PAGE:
5 Replies Latest reply on Oct 17, 2014 4:51 AM by AnneMarie Concepcion

    ePub fixed-layout and graphic effects

    Obi-wan Kenobi Level 5



      New problem, new question! 


      Whatever it is, an effect I apply to a block in ID is not reproduced in the fixed layout epub I obtain by export?


      Thanks in advance!

        • 1. Re: ePub fixed-layout and graphic effects
          Obi-wan Kenobi Level 5

          … To be clearer!


          InDesign CC 2014 Mac (OSX 10.9.3):

          Capture d’écran 2014-10-16 à 13.06.36.png

          iBooks 1.0.1:

          Capture d’écran 2014-10-16 à 13.04.44.png

          Acrobat Pro XI (Mac, v. 11.0.09):


          iBooks 1.0.1 // screenshot of the epub file obtained from the .pdf file by a friend of mine (see above). You'll certainly loose some interactivity, but keep exactly the same layout, even if you don't use OTF fonts! 


          • 2. Re: ePub fixed-layout and graphic effects
            Steve Werner Adobe Community Professional & MVP

            Anne-Marie Concepcion demonstrates this in her new video series here:


            http://www.lynda.com/InDesign-tutorials/Creating-Fixed-Layout-EPUBs-InDesign-CC/169624-2.h tml


            In the chapter on "Understanding InDesign Converts Graphic Content," she shows a similar example of a complicated overlay of graphic frames with different kind of effects, and she sees the same thing.


            The engineers have prioritized making the text live and selectable, and some complex graphic effects when overlaid may get lost. Her suggested workaround is to hide the text and export the combined graphic effects underneath as a JPEG, then replace the complex layering with the JPEG until this is resolved in a later release.

            • 3. Re: ePub fixed-layout and graphic effects
              Obi-wan Kenobi Level 5

              Hi Steve,


              I hope you will agree with me that this is a totally unrealistic and unworkable workaround!


              So I just remember, unless someone contradicts you, that, at present, InDesign can not render such incourtounable creatifs effects in the context of a fixed layout epub export!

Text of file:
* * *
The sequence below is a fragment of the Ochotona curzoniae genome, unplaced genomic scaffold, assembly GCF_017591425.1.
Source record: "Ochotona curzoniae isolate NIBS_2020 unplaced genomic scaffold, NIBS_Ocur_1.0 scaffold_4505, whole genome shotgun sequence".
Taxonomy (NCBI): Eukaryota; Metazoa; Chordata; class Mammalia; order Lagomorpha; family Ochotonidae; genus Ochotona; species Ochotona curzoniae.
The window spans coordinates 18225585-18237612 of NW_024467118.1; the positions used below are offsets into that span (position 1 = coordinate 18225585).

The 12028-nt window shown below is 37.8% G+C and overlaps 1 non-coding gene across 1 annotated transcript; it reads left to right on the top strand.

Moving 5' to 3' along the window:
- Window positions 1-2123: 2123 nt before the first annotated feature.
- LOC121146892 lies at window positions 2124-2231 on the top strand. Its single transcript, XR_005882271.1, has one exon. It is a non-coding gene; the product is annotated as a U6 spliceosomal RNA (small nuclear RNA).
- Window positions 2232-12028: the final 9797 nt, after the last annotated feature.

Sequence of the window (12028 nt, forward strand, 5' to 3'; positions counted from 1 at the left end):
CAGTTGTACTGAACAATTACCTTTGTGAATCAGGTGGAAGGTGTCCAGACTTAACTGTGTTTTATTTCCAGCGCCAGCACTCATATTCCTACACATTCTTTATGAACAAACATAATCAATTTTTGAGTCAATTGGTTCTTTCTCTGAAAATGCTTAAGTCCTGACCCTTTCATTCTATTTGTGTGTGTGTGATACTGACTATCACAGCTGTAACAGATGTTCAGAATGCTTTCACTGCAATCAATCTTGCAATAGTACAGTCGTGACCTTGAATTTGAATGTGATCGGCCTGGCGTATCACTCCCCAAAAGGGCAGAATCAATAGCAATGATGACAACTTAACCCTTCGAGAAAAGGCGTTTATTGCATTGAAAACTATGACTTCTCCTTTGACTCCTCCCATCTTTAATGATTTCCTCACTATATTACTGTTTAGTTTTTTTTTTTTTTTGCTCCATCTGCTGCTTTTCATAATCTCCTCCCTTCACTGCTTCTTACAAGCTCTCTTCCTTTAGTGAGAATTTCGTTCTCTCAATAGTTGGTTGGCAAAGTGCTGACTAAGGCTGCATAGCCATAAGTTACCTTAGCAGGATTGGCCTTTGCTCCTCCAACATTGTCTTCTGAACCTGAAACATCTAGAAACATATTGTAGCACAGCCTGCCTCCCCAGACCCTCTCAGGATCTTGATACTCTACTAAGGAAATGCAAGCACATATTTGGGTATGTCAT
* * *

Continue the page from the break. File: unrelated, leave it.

• 4. Re: ePub fixed-layout and graphic effects
                Steve Werner Adobe Community Professional & MVP

                Keep in mind that the Fixed Layout EPUB feature was ONLY INTRODUCED IN JUNE 2014!


                There were many things fixed in the October 2014 release. There will be many more in the next release no doubt. Sometimes a little patience is required. ;-)


                In the "bad old days" before Creative Cloud, you would have waited 18 months for the next release to fix it.

                • 5. Re: ePub fixed-layout and graphic effects
                  AnneMarie Concepcion Adobe Community Professional

                  The question of which effects from the Effects dialog box are supported on which types of objects when exported to FXL are not fully detailed by Adobe. (What a great idea for an InDesignSecrets.com post, Steve! ;-D)


                  Generally, effects (drop shadow, bevel and emboss, transparency) are supported on frames, fills of unassigned frames, and images. Blending modes are not supported anywhere, though I haven't tested these thoroughly. For live text, no special effects are supported. However you can have live text on top of another frame that has a transparency effect.


                  Here's my own quick test, a page I created in INDD and how it looks in iBooks as FXL. First, how it looks in InDesign:


                  Now how it looks in iBooks:


                  What was lost in the translation: The opacity of the text was reset to 100%, and the Screen blending mode applied to the flower upper right was ignored.


                  I agree with Steve that this is such a new feature, we would expect that more of this will be supported going forward. Be sure to fill out a feature request! There's a way to go, but the current capabilities are astounding. IMO.


                  Obi-Wan you may be a little spoiled ;-D (I say that in the nicest way, I am too) with InDesign's ability to push these effects through to PDF and print. Give them time! And consider the alternative ... how do other programs fare when exporting the same design to FXL?